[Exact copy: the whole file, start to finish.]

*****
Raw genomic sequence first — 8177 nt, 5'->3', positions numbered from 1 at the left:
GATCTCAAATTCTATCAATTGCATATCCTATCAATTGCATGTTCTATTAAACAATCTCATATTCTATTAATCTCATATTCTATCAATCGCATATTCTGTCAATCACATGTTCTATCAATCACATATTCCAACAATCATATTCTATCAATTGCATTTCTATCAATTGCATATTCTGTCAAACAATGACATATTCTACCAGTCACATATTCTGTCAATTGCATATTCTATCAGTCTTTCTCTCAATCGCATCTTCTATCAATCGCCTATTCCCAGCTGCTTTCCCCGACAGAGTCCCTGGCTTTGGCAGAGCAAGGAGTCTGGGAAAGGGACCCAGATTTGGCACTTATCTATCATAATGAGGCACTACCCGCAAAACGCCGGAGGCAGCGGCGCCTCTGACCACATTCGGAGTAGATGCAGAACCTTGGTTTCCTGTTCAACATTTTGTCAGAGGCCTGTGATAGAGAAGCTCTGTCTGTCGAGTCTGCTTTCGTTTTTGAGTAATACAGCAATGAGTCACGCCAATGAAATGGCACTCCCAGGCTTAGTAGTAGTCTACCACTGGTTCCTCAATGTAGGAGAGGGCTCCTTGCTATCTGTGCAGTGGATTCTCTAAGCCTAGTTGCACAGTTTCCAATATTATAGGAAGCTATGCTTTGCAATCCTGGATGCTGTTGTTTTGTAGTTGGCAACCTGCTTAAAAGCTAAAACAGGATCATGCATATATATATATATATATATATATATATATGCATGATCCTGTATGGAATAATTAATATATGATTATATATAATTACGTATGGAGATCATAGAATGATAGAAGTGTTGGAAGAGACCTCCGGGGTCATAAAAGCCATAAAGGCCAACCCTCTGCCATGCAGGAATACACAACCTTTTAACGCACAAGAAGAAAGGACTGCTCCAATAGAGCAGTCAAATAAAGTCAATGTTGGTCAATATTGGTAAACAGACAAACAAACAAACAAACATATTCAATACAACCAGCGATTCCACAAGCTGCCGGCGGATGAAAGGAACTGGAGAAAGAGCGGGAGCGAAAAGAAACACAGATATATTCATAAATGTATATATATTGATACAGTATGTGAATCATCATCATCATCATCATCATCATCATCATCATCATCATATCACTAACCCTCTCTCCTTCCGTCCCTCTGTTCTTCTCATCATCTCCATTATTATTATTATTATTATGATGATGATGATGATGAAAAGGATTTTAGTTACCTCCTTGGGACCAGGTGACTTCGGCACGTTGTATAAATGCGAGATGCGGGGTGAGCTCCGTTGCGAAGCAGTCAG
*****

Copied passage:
Raw genomic sequence first — 8177 nt, 5'->3', positions numbered from 1 at the left:
GATCTCAAATTCTATCAATTGCATATCCTATCAATTGCATGTTCTATTAAACAATCTCATATTCTATTAATCTCATATTCTATCAATCGCATATTCTGTCAATCACATGTTCTATCAATCACATATTCCAACAATCATATTCTATCAATTGCATTTCTATCAATTGCATATTCTGTCAAACAATGACATATTCTACCAGTCACATATTCTGTCAATTGCATATTCTATCAGTCTTTCTCTCAATCGCATCTTCTATCAATCGCCTATTCCCAGCTGCTTTCCCCGACAGAGTCCCTGGCTTTGGCAGAGCAAGGAGTCTGGGAAAGGGACCCAGATTTGGCACTTATCTATCATAATGAGGCACTACCCGCAAAACGCCGGAGGCAGCGGCGCCTCTGACCACATTCGGAGTAGATGCAGAACCTTGGTTTCCTGTTCAACATTTTGTCAGAGGCCTGTGATAGAGAAGCTCTGTCTGTCGAGTCTGCTTTCGTTTTTGAGTAATACAGCAATGAGTCACGCCAATGAAATGGCACTCCCAGGCTTAGTAGTAGTCTACCACTGGTTCCTCAATGTAGGAGAGGGCTCCTTGCTATCTGTGCAGTGGATTCTCTAAGCCTAGTTGCACAGTTTCCAATATTATAGGAAGCTATGCTTTGCAATCCTGGATGCTGTTGTTTTGTAGTTGGCAACCTGCTTAAAAGCTAAAACAGGATCATGCATATATATATATATATATATATATATATATGCATGATCCTGTATGGAATAATTAATATATGATTATATATAATTACGTATGGAGATCATAGAATGATAGAAGTGTTGGAAGAGACCTCCGGGGTCATAAAAGCCATAAAGGCCAACCCTCTGCCATGCAGGAATACACAACCTTTTAACGCACAAGAAGAAAGGACTGCTCCAATAGAGCAGTCAAATAAAGTCAATGTTGGTCAATATTGGTAAACAGACAAACAAACAAACAAACATATTCAATACAACCAGCGATTCCACAAGCTGCCGGCGGATGAAAGGAACTGGAGAAAGAGCGGGAGCGAAAAGAAACACAGATATATTCATAAATGTATATATATTGATACAGTATGTGAATCATCATCATCATCATCATCATCATCATCATCATCATCATATCACTAACCCTCTCTCCTTCCGTCCCTCTGTTCTTCTCATCATCTCCATTATTATTATTATTATTATGATGATGATGATGATGAAAAGGATTTTAGTTACCTCCTTGGGACCAGGTGACTTCGGCACGTTGTATAAATGCGAGATGCGGGGTGAGCTCCGTTGCGAAGCAGTCAG